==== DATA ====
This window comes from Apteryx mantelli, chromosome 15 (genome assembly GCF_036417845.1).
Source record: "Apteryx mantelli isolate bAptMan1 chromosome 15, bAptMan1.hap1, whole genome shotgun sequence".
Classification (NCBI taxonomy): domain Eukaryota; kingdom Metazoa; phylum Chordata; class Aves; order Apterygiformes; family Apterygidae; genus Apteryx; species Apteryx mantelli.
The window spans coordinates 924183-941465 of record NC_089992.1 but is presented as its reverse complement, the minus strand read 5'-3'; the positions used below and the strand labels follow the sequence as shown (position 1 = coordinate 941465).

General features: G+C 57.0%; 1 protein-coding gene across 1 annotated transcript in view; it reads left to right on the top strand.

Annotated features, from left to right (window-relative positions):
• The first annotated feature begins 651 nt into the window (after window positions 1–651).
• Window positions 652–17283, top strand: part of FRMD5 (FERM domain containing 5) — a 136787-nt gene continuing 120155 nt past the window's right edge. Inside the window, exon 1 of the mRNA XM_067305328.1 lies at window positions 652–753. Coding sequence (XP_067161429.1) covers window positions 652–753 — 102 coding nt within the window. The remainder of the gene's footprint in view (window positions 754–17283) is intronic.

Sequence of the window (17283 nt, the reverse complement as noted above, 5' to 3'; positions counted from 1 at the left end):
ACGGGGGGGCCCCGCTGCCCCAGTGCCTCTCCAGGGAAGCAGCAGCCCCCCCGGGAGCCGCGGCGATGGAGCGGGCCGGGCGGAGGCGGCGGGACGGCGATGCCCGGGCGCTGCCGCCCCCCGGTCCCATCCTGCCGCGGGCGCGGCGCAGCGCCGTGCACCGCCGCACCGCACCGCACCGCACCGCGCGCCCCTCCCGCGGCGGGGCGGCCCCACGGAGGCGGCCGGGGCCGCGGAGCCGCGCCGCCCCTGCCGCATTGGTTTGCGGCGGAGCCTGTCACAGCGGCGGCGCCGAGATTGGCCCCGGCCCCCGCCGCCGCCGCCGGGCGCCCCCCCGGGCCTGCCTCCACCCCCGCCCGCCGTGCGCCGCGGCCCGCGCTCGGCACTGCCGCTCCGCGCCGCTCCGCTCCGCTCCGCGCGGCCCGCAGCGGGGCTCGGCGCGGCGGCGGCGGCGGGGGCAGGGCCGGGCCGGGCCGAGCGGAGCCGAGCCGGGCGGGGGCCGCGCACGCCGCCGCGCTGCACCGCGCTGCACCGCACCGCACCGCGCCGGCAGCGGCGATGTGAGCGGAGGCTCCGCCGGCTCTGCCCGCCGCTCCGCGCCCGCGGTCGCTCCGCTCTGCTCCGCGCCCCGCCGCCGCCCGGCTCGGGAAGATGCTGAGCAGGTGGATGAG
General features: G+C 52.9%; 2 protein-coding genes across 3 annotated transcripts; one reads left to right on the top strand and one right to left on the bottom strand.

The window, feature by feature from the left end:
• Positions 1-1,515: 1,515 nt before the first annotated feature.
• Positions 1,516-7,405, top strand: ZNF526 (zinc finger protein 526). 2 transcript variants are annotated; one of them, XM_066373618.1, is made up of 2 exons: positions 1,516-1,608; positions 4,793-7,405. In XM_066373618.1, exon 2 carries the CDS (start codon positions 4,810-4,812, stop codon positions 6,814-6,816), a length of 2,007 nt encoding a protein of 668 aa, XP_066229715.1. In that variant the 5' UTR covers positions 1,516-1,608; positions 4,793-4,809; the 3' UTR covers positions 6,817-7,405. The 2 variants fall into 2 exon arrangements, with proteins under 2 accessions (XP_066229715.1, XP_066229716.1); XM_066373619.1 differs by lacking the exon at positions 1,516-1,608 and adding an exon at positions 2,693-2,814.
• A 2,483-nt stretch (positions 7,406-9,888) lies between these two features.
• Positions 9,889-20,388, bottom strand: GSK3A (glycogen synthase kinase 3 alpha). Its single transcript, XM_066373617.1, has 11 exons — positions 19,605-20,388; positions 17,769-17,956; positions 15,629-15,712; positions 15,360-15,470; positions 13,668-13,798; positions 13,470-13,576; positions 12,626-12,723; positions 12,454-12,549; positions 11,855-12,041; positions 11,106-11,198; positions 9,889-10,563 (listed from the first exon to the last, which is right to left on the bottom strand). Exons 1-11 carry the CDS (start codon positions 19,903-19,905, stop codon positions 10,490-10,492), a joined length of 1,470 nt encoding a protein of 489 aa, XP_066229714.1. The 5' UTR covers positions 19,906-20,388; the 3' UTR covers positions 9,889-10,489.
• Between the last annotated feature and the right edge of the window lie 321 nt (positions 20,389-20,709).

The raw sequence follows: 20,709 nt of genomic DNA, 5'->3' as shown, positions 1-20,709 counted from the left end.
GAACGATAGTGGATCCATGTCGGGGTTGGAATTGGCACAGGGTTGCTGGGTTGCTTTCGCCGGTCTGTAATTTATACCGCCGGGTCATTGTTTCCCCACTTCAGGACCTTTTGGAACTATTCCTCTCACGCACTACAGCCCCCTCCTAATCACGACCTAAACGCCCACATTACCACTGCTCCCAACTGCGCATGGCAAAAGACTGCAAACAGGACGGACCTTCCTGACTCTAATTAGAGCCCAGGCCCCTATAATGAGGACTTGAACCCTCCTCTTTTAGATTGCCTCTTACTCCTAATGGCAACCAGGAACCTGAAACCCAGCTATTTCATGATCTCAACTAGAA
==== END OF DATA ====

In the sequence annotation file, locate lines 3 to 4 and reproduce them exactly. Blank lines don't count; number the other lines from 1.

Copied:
Classification (NCBI taxonomy): domain Eukaryota; kingdom Metazoa; phylum Chordata; class Aves; order Apterygiformes; family Apterygidae; genus Apteryx; species Apteryx mantelli.
The window spans coordinates 924183-941465 of record NC_089992.1 but is presented as its reverse complement, the minus strand read 5'-3'; the positions used below and the strand labels follow the sequence as shown (position 1 = coordinate 941465).